Robin McBryde says there has been a feel of Wales “circling the wagons” following the Rob Howley affair.
McBryde’s fellow Wales assistant coach Howley was sent home from the World Cup earlier this week for an alleged breach of World Rugby’s betting regulations.
“The intensity of our training yesterday was the best it has ever been,” forwards specialist McBryde said.
“There was a little bit of a feeling of circling the wagons and not allow anything to affect the environment.”
Howley, 48, has returned to Wales to assist with an investigation in relation to a potential breach of World Rugby regulation six, specifically betting on rugby union.
Along with McBryde, he has been a member of head coach Warren Gatland’s staff for several years. McBryde and Howley are also former Wales team-mates.
McBryde added: “It’s tough. We have been together for a long time.
“It’s unfortunate that he (Howley) has to go through this. He’s been a great servant.
McBryde said he had spoken with Howley before his departure from Wales’s Kitakyushu training base.
“He was keen to break the news to the other coaches, rather than us finding out second-hand,” McBryde added. “He did that.
“We definitely can’t wait to get going (against Georgia on Monday). We need to start talking about rugby again.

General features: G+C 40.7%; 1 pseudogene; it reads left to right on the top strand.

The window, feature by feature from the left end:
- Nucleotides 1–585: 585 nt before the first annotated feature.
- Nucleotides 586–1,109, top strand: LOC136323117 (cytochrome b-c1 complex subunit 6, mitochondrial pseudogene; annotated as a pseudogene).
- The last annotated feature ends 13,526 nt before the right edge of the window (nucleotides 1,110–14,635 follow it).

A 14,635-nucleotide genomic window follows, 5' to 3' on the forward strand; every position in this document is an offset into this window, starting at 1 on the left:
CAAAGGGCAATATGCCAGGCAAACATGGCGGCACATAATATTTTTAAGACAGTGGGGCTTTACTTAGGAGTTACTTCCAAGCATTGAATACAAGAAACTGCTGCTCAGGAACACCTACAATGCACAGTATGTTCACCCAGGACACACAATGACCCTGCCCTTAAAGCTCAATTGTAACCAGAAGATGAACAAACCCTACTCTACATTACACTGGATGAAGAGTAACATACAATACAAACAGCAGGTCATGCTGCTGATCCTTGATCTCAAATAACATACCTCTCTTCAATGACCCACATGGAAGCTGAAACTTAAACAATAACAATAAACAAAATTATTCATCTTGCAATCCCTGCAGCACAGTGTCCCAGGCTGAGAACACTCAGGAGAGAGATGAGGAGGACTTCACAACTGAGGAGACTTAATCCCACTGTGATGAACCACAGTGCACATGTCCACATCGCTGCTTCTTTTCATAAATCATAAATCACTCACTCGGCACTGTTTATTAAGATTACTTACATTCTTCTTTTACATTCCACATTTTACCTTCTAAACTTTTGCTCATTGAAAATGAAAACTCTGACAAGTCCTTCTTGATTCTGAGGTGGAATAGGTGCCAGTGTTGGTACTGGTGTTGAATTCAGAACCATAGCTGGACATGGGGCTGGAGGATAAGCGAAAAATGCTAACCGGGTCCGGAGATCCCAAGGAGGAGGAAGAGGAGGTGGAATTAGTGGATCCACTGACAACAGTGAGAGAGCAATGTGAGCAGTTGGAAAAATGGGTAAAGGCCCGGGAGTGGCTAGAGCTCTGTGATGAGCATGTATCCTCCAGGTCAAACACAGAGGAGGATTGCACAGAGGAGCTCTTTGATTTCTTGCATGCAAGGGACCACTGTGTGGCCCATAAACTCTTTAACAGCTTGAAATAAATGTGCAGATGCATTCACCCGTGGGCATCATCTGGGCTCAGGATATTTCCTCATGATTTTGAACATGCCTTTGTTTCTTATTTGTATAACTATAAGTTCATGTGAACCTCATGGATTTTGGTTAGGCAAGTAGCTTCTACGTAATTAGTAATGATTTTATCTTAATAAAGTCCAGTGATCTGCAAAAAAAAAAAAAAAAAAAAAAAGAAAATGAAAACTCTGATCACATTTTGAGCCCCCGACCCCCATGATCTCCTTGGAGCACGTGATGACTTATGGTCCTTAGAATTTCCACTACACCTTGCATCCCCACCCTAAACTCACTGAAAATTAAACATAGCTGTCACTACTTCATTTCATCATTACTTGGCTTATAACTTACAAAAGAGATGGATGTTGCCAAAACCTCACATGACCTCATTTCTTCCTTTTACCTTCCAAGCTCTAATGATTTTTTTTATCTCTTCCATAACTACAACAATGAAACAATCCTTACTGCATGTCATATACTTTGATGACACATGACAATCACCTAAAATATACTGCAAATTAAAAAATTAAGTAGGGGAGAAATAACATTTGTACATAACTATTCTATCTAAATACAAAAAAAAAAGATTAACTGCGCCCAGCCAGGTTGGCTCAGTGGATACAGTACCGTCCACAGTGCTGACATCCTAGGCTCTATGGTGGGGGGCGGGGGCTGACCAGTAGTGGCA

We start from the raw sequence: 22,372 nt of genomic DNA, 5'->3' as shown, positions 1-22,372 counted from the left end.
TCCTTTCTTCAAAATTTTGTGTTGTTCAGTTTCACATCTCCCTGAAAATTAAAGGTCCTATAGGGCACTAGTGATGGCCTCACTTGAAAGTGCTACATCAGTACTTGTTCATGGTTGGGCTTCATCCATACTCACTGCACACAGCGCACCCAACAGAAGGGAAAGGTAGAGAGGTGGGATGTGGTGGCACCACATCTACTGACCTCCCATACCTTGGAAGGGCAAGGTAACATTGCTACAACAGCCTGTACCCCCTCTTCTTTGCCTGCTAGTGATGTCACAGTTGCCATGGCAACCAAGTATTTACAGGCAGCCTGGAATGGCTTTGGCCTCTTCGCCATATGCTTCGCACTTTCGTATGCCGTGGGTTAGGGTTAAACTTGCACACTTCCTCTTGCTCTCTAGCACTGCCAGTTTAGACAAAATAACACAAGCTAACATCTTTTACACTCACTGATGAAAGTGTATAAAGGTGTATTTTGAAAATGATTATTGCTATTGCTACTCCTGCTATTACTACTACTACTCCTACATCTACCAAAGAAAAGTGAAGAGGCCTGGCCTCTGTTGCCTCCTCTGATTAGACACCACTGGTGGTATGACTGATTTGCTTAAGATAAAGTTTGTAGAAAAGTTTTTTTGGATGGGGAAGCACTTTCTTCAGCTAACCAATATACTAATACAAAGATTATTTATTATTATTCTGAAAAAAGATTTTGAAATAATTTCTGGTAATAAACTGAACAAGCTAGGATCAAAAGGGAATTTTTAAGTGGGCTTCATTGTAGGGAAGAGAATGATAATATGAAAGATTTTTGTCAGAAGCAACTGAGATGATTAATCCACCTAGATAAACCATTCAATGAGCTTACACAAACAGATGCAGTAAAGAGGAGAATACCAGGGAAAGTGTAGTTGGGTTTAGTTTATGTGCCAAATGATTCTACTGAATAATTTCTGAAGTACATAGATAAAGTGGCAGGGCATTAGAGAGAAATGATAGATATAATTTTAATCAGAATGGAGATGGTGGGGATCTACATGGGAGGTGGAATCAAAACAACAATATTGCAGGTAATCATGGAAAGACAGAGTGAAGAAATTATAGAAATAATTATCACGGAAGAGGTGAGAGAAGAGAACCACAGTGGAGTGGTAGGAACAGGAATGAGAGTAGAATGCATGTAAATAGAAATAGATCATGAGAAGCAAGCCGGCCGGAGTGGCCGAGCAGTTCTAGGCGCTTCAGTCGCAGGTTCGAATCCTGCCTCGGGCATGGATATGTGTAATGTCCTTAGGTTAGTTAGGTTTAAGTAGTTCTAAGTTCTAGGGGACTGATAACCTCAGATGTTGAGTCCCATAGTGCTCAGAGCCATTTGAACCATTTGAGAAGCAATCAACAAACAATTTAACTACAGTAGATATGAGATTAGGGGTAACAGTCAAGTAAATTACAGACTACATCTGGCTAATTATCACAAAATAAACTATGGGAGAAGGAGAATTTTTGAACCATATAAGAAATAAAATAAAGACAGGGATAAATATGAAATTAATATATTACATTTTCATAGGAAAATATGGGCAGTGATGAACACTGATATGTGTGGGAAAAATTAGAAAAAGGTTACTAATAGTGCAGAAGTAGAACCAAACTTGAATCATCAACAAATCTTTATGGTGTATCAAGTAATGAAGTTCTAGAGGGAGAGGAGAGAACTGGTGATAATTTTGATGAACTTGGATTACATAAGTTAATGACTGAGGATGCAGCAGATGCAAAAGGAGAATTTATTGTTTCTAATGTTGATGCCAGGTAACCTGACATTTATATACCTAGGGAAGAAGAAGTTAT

“The sooner this first game starts… once it (the World Cup) does kick off tomorrow night, then there is a full weekend of rugby.
McBryde, meanwhile, has tipped Dragons flanker Aaron Wainwright to enjoy an outstanding international career.
Wainwright, 21, looks set to make a World Cup debut in the Georgia game, and McBryde has been gushing in his praise.
“I don’t like to compare people to other players, but he is very reminiscent of a young Sam Warburton with the way he carries the ball,” McBryde said.
“Both in attack and defence, he’s very physical. He enjoys that part of the game. He could even be better than Sam, though.
“He’s definitely a player with that growth still there. He’s still learning the game.
“He’s in fantastic condition. He has put some good weight on and he’s able to maintain that weight with all the running we’ve done.
“His skills work is still on the up, and set-piece work as well. He’s going to be around for a number of years.”
Wales struggled past Georgia 13-6 when the countries met in Cardiff during the 2017 autumn Tests.
“They pride themselves on the set-piece, the tighter aspects of the game – scrum, driving lineout, etc,” he said.
“We know we’re going to be tested in that area. A lot of their players play in France. We are preparing for that.
“We’re not expecting them to shy away from the physical battle up front and it will be a good battle for us.
“We won’t shy away from the confrontational aspects, but we’ve got to be smart about the way we go about it.
“We need to be composed and professional in the way we go about our business.”